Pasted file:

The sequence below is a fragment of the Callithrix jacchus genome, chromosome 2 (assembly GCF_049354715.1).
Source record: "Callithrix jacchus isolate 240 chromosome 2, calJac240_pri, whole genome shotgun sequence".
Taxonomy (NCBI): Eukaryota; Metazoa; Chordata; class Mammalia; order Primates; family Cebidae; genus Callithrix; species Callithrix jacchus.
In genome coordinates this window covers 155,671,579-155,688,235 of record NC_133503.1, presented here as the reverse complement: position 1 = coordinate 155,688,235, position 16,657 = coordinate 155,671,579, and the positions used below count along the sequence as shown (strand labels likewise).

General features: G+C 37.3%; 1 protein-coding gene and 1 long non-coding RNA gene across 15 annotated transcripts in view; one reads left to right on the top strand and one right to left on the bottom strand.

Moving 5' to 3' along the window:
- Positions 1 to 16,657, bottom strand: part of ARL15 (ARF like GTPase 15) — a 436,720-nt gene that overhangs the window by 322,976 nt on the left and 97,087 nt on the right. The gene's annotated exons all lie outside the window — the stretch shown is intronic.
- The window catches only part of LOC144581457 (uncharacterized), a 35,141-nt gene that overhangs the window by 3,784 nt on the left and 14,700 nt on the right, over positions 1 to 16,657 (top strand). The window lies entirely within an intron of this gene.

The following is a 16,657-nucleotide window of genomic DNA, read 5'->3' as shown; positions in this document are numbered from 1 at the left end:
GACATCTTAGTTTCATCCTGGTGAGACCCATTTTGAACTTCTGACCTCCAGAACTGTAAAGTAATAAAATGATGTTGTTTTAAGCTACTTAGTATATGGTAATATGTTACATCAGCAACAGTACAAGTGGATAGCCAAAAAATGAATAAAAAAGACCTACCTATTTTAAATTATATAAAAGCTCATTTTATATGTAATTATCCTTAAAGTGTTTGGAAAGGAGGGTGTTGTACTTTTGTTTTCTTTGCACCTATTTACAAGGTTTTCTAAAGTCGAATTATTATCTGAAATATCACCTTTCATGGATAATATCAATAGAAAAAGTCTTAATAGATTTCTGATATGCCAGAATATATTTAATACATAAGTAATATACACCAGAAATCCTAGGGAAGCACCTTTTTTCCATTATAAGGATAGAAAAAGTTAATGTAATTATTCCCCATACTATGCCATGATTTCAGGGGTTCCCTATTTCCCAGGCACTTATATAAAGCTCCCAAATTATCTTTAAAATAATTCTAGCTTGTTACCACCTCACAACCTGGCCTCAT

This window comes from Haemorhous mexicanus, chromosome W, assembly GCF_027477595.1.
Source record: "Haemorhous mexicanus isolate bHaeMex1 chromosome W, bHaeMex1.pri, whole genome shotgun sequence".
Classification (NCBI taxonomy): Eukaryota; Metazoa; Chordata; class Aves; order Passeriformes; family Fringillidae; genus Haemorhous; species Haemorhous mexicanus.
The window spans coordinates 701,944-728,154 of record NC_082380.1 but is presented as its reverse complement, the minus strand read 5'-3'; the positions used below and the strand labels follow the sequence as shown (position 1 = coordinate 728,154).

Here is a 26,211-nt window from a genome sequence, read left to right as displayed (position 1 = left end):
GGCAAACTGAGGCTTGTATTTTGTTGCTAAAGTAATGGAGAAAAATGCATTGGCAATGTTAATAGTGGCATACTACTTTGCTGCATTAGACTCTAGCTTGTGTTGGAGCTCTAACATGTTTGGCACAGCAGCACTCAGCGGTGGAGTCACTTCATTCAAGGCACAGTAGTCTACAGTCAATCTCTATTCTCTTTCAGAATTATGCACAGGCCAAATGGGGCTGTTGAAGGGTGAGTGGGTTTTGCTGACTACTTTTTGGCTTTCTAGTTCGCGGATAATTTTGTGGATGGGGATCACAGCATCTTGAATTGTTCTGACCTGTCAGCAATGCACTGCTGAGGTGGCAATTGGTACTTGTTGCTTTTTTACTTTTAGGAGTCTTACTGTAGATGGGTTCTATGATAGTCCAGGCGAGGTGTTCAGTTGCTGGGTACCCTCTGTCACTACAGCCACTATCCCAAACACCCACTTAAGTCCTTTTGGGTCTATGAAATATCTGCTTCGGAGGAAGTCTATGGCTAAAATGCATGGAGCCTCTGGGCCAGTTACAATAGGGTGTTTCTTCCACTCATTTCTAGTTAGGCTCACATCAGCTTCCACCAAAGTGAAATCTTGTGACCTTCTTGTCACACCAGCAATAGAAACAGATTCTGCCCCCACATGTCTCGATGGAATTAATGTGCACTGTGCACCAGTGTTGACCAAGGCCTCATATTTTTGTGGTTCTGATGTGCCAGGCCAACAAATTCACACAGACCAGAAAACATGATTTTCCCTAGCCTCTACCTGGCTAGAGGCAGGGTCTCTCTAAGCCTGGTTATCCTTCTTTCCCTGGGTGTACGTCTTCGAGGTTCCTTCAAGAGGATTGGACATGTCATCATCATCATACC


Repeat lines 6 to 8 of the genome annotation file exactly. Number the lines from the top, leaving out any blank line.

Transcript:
Moving 5' to 3' along the window:
- Positions 1 to 16,657, bottom strand: part of ARL15 (ARF like GTPase 15) — a 436,720-nt gene that overhangs the window by 322,976 nt on the left and 97,087 nt on the right. The gene's annotated exons all lie outside the window — the stretch shown is intronic.
- The window catches only part of LOC144581457 (uncharacterized), a 35,141-nt gene that overhangs the window by 3,784 nt on the left and 14,700 nt on the right, over positions 1 to 16,657 (top strand). The window lies entirely within an intron of this gene.